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Science Forum

  1. 02 Mar '11 13:54
    I am interested in cryogenics and I am trying to asses if certain essential neural information would be preserved after death and cryogenic freezing of a human brain. The particular essential neural information I am concerned here about is two kinds of info, specifically, the “neural weights” associated with each synapse and the “threshold values” associated with each neuron.
    So my questions are:

    How are the neural weights and the threshold values physically represented (in the form of chemicals or molecular/cellular machinery) when the neuron is not firing signals nor receiving signals?

    Are there some known kinds of particular chemicals/receptors/molecules the concentration of which corresponds to the threshold value of each neuron or corresponds to the neural weights of each synapse? (so you can measure the exact magnitude of each threshold value or neural weight just by measuring the concentration of the corresponding chemicals/receptors/molecules)
    And, if so, is that concentration maintained 10 minutes after death?
    And, if so, is that concentration maintained if your brain is cryogenically frozen?

    The obvious relevance of these above questions is that if such information is not physically represented after death then you would be just ripping yourself off to pay money to be cryogenically frozen since it would be logically impossible for that information to be restored in the future no matter how advance technology becomes even in a billion-billion-billion years time!!!
  2. 02 Mar '11 18:21
    I think you might want to consider experiments on animals that can be frozen. I believe certain species of frog for example survive freezing. How different are their brains, and do they forget everything?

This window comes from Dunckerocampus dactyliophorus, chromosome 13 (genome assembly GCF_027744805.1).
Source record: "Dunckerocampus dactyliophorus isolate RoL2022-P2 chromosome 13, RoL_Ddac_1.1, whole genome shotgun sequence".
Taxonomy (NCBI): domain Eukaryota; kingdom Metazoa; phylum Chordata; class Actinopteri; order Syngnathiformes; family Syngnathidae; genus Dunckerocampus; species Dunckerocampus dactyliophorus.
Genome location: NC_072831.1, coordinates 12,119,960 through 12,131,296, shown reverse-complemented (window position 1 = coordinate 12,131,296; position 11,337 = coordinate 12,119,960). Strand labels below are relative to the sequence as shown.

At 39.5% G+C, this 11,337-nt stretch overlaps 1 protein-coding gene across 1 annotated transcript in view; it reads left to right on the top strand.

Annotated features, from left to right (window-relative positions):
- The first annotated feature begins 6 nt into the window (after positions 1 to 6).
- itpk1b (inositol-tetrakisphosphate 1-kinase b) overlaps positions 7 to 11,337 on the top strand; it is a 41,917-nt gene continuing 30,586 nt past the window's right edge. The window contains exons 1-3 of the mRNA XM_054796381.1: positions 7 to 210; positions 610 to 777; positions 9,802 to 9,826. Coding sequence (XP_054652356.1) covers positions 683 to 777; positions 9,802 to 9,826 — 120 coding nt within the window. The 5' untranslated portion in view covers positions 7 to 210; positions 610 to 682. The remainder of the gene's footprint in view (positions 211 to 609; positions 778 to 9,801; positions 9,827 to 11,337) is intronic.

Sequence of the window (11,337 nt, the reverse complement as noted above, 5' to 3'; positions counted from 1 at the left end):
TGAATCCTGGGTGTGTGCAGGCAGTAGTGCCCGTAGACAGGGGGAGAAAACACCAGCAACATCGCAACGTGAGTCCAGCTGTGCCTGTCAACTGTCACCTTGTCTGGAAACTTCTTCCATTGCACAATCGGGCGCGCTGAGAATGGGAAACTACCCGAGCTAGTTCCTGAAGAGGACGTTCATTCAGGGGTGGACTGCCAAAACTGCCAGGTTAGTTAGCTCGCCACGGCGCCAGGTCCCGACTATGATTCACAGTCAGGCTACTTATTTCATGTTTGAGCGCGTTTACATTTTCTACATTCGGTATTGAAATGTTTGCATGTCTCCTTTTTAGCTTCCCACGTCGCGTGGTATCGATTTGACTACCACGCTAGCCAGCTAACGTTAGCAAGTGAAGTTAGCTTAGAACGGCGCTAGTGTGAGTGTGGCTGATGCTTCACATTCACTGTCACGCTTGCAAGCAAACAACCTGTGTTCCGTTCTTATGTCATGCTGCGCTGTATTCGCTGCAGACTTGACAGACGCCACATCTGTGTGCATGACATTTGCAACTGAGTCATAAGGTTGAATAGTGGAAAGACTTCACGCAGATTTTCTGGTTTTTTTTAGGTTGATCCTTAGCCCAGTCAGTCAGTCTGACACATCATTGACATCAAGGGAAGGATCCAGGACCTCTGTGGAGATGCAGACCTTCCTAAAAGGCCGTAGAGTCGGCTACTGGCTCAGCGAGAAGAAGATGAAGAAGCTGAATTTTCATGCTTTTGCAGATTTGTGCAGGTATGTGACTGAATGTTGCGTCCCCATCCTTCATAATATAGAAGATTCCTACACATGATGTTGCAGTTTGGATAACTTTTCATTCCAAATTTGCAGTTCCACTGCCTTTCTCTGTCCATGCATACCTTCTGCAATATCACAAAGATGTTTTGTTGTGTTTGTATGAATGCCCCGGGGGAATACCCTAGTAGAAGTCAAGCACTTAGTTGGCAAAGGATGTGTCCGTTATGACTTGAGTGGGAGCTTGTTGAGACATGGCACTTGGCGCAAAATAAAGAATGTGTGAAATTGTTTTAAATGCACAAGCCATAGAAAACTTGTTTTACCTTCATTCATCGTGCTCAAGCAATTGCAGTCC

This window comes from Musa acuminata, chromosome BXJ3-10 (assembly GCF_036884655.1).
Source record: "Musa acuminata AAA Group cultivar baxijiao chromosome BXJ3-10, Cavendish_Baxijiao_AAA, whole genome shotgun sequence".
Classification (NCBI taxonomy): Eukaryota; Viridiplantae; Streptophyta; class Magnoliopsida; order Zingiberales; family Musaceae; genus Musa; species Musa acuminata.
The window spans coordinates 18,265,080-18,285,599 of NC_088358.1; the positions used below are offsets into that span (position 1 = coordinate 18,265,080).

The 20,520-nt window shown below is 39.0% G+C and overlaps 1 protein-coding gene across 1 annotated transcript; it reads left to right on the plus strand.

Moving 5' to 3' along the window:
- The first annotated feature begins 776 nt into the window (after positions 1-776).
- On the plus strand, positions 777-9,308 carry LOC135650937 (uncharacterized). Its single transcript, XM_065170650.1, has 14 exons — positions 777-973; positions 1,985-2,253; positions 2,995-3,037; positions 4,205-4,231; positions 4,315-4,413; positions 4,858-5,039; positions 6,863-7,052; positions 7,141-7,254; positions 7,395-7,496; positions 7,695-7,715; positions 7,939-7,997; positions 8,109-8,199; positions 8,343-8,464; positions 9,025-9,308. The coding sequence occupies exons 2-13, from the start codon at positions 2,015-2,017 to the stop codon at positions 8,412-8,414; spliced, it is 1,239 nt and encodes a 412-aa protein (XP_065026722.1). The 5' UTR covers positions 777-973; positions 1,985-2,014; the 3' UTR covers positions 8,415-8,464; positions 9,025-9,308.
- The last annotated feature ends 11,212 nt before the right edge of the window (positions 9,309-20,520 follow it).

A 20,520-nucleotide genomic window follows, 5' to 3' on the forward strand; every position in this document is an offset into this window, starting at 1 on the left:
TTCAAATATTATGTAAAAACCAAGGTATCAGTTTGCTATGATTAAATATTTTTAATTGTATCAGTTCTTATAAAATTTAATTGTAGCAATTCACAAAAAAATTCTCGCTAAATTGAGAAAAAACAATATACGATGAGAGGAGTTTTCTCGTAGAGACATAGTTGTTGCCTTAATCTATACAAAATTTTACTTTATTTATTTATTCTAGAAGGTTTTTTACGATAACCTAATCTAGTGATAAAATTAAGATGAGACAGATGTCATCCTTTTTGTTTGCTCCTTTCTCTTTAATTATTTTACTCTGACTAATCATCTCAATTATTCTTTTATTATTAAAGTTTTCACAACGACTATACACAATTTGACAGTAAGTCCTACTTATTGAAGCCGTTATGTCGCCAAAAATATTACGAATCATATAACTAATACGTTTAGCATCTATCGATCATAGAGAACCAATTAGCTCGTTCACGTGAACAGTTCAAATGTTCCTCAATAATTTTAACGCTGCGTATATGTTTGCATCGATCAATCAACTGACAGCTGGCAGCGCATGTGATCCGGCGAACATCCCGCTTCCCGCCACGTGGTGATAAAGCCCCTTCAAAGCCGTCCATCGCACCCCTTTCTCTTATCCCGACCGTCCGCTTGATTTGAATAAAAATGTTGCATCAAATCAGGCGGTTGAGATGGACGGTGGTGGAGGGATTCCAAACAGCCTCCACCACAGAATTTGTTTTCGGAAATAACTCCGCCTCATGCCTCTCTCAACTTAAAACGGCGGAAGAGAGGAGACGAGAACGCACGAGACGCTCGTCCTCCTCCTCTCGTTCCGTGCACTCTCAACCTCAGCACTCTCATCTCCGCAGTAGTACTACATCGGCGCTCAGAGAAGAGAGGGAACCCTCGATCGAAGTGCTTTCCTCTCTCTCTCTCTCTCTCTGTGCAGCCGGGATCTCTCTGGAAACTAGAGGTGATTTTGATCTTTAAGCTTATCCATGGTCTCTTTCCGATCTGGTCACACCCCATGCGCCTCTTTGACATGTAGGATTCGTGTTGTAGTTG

3. Standard member sonhouse
    Fast and Curious
    03 Mar '11 13:02
    Originally posted by twhitehead
    I think you might want to consider experiments on animals that can be frozen. I believe certain species of frog for example survive freezing. How different are their brains, and do they forget everything?
    The only problem with those kind of experiments is the brain size. It becomes a lot easier to freeze a mass of cells that can come back to life if the cell mass is small, like the brain of a mouse or frog. That would involve freezing so fast crystals don't form. There is so far no technique that can freeze humans fast enough so cell bursting crystals don't form.

    It looks like to me if such experiments were done, it would at least tell you how much information could be saved in human brains but like you said, it's a waste of time rignt now because the brain cannot at this state of the art be frozen fast enough to avoid cell damage.

    Maybe some technique could be developed to freeze the brain directly after death in such a way that no damage happens which theoretically could allow that brain to be installed in a new body later but of course you can forget that in THIS century for sure!

    I think if something like that did happen, this sojourner into the future would likely be sorely disappointed at what he would be presented with after he wakes up say in a thousand years or such. I think he would be in for a rude awakening!
  4. 03 Mar '11 17:01
    I read somewhere that oxygen deprivation just prior to 'freezing' helps to avoid damage. I put the 'freezing' in quotes because I suspect that it is really 'hibernation' that I am talking about with above freezing temperatures.
    Maybe you should look further into hibernation techniques that do not involve freezing.
  5. 03 Mar '11 18:08
    Originally posted by twhitehead
    I think you might want to consider experiments on animals that can be frozen. I believe certain species of frog for example survive freezing. How different are their brains, and do they forget everything?
    “....I believe certain species of frog for example survive freezing. ….”

    yes, you are right. And I see the implicit point -surely at least some of the neural information regarding weights and threshold values is preserved when they 'freeze' ! But, as you implied, frog brains may be just different from ours in that respect.
  6. 06 Mar '11 21:11
    frog brains may not have to learn. their functionality may come from structure, not trained experience. just guessing here.

    also, their blood may be conducive to a slow temperature drop that ends in freezing. maybe their tissues do not form destructive crystals under these conditions. in that case, maybe all humans need is the addition of antifreeze. (NOT car antifreeze!)